5

On 29th May 2017, the appellant issued a motion to cross examine Ms. Dorris, and Ms. Dorris swore an affidavit in reply to the appellant's grounding affidavit on 13th July 2017. She swore a further affidavit on 12th September 2017.

6

On 26th September 2017, a Mr. Buckley, a manager in the employment of the respondent, swore an affidavit to verify Ms. Dorris’ capacity to swear affidavits in the proceedings. In each case, when swearing affidavits, both Ms. Dorris and Mr. Buckley provided their working address in the opening paragraph of their affidavits, being New Century House, Lower Mayor Street, IFSC, Dublin 1. They did not provide their residential addresses. Also in each case, the affidavits sworn by Ms. Dorris and Mr. Buckley, while dated, gave no indication as to the time of day on which the affidavits were sworn.

7

Both motions came on for hearing before Faherty J. in the court below on 6th November 2017. In the course of the opening by counsel for the respondent of its motion to strike out the proceedings, the appellant objected to counsel opening the grounding affidavit of Ms. Dorris, on the grounds that the affidavit was invalid because it was not in compliance with either or both of O.40 rr. 6 and 9 of the Rules of the Superior Courts. This objection in effect gave rise to a preliminary issue which resulted in the judgment of Faherty J. of 2nd October 2018, whereby she dismissed the appellant's objections. This decision is the subject of the appellant's first appeal before the Court.

The First Appeal: O. 40, rr. 6 and 9 of the Rules of the Superior Courts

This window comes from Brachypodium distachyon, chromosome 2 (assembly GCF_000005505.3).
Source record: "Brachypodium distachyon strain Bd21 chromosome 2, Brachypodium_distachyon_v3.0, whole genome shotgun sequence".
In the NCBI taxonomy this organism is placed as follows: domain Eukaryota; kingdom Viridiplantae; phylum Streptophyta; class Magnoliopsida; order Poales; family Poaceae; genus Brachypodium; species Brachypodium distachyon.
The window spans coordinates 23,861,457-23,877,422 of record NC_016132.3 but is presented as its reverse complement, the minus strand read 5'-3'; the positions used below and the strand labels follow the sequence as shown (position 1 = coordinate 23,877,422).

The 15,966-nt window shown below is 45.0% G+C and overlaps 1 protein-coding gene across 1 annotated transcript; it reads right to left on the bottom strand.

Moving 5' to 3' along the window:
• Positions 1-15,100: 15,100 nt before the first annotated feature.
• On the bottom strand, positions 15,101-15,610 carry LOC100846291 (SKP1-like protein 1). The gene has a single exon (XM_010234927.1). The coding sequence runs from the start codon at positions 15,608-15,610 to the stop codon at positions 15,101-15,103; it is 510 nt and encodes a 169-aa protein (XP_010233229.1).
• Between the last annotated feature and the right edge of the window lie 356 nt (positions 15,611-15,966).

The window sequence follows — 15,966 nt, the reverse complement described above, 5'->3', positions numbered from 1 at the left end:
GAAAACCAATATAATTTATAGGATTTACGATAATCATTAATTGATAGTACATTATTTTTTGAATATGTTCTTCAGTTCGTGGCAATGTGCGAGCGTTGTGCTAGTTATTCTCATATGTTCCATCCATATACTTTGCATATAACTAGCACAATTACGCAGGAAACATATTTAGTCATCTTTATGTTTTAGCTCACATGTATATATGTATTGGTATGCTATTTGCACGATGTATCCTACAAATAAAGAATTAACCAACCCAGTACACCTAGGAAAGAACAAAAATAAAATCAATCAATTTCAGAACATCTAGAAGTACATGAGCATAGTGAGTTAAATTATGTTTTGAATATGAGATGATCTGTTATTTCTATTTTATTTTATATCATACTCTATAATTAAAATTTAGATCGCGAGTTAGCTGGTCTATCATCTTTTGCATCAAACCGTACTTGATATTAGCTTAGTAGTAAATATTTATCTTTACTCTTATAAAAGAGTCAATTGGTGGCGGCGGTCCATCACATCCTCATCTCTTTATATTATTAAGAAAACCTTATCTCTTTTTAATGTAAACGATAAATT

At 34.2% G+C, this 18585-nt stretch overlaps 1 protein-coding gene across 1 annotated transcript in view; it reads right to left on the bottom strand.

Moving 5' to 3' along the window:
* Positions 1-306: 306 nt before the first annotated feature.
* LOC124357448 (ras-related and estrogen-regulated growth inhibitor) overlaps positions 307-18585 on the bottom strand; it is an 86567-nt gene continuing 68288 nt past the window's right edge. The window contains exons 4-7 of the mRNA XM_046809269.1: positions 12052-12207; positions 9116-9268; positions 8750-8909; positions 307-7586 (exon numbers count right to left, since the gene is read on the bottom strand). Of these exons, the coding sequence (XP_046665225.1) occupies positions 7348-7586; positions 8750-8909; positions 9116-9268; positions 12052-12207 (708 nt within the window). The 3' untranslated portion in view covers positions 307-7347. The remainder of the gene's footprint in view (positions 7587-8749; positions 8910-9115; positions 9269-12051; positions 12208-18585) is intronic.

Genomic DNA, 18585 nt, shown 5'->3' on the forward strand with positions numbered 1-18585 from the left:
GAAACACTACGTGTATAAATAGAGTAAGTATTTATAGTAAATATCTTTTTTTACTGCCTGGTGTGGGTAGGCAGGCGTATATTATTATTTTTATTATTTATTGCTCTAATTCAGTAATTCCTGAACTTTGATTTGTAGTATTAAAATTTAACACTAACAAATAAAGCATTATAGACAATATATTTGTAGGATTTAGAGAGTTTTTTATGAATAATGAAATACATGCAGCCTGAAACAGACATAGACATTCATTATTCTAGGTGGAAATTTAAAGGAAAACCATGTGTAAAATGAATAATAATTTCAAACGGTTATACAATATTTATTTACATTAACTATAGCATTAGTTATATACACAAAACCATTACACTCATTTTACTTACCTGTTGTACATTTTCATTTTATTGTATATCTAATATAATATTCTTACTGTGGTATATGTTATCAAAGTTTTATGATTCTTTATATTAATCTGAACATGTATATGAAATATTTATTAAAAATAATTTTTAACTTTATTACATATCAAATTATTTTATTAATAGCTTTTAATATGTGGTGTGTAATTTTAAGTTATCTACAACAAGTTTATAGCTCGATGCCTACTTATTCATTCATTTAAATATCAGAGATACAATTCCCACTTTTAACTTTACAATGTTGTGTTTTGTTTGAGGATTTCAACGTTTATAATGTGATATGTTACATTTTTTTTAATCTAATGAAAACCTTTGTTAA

8

O.40, r.6 of the RSC provides:

“Every commissioner to administer oaths shall express the time when and the place where he shall take any affidavit, or the acknowledgement of any deed, or recognisance, otherwise the same shall not be held authentic, nor be admitted to be filed or enrolled without leave of the Court; and every such commissioner shall express the time when, and the place where, he shall do any other act incident to his office.”

9

In her decision, Faherty J. noted that the affidavits of Ms. Dorris were sworn before a Commissioner for Oaths who attested that Ms. Dorris is known to him. The place and dates where the affidavits were sworn are set out, and the only objection raised by the appellant under this heading is that the time of day at which the affidavits were sworn is not recorded. Faherty J. stated that she did not consider that the absence of the time of day rendered the affidavits “unauthentic”, as claimed by the appellant. Adopting the words of Kelly P. in the case of Kearney v. Bank of Scotland Plc and Horkan [2015] IECA 32, a case in which similar objections were raised, Faherty J. considered that it would be absurd to exclude the affidavits of Ms. Dorris simply because the time of day is not stated thereon. In any case, Faherty J. considered that she was entitled to rely on O.40, r.15 of the RSC which provides: